10.30am: North Korea ‘preparing for missile test’
A US defence official has said that North Korea appears to be preparing for a second intercontinental ballistic missile (ICBM) test.
Transporter vehicles carrying missile equipment were seen arriving in Kusong – the site of its recent ICBM launch – on Friday, the official told CNN.
When such equipment is seen arriving, a launch can occur within the next six days, he added.
It has been suggested that Kim Jong-un could order a new weapons test to mark the anniversary of the end of the Korean War on Thursday July 27, known as Victory Day.
North Korea staged its first ever successful ICBM launch on Tuesday July 4, testing a missile capable of reaching Alaska.
10.00am: China strengthens border with North Korea
Beijing has deployed a “newly formed border defence brigade” to fortify its perimeter with North Korea.
New reports published on the Chinese army’s official website shows that extra troops are conducting patrols along along the 880 mile border and “gathering intelligence”.
The “whole area” is under “24-hour video surveillance” using patrol cars, drones and high-tech cameras.
China remains North Korea’s strongest ally, although relations have become strained due to Kim Jong-un’s insistence on pursuing a nuclear arsenal.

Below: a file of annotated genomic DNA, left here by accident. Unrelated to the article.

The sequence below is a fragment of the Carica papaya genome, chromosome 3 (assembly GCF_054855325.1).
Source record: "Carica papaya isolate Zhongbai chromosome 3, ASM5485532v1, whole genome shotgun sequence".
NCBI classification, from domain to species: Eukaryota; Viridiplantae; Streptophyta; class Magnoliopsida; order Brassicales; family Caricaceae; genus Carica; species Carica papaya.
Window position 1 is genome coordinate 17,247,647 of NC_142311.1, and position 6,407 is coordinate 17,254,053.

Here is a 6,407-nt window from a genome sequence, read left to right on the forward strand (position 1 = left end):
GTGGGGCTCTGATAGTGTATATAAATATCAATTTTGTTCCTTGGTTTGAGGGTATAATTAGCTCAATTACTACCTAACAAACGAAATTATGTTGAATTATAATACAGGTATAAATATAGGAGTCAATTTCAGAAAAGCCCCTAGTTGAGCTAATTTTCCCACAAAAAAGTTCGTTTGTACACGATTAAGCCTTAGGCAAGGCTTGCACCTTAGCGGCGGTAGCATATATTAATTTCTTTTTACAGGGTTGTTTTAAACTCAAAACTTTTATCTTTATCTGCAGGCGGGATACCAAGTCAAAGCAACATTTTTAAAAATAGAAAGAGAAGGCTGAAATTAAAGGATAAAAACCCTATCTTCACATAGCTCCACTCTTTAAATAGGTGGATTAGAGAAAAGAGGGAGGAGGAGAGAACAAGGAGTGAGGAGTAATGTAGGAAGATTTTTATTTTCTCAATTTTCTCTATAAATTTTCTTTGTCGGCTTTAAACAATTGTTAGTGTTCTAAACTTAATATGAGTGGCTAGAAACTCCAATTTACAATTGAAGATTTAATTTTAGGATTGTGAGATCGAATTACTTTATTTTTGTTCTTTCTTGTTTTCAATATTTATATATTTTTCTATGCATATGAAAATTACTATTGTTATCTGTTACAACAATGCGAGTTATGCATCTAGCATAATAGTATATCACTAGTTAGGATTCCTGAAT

Beijing’s “major concern” is not a military incursion, but rather an influx of refugees should the region destabilise.
“A mass movement of North Korean civilians across the border into China is a major concern, particularly given the dense population centres not far from the border, and the economic importance of Northeast China,” according to a recent report by the US-based Jamestown Foundation.
In recent days two US army generals have warned that a North Korean war is a possibility.
Joseph Dunford, the chairman of the Joint Chiefs of Staff and Donald Trump’s highest-ranking military official, said: “Many people have talked about military options with words like ‘unimaginable’.
“I would probably shift that slightly and say it would be horrific, and it would be a loss of life unlike any we have experienced in our lifetimes, and I mean anyone who’s been alive since World War II has never seen the loss of life that could occur if there’s a conflict on the Korean Peninsula.
“But as I’ve told my counterparts, both friend and foe, it is not unimaginable to have military options to respond to North Korean nuclear capability.
“What’s unimaginable to me is allowing a capability that would allow a nuclear weapon to land in Denver, Colorado. That’s unimaginable to me. So my job will be to develop military options to make sure that doesn’t happen.”
Air Force General Paul Selva said: “Many people have talked about military options (against North Korea) with words like ‘unimaginable.’ I would shift that slightly to ‘horrific’.
“It would be a loss of life unlike any we have experienced in our lifetimes.
“Anyone who has been alive since World War II has never seen the loss of life that could occur if there is a conflict on the Korean peninsula.”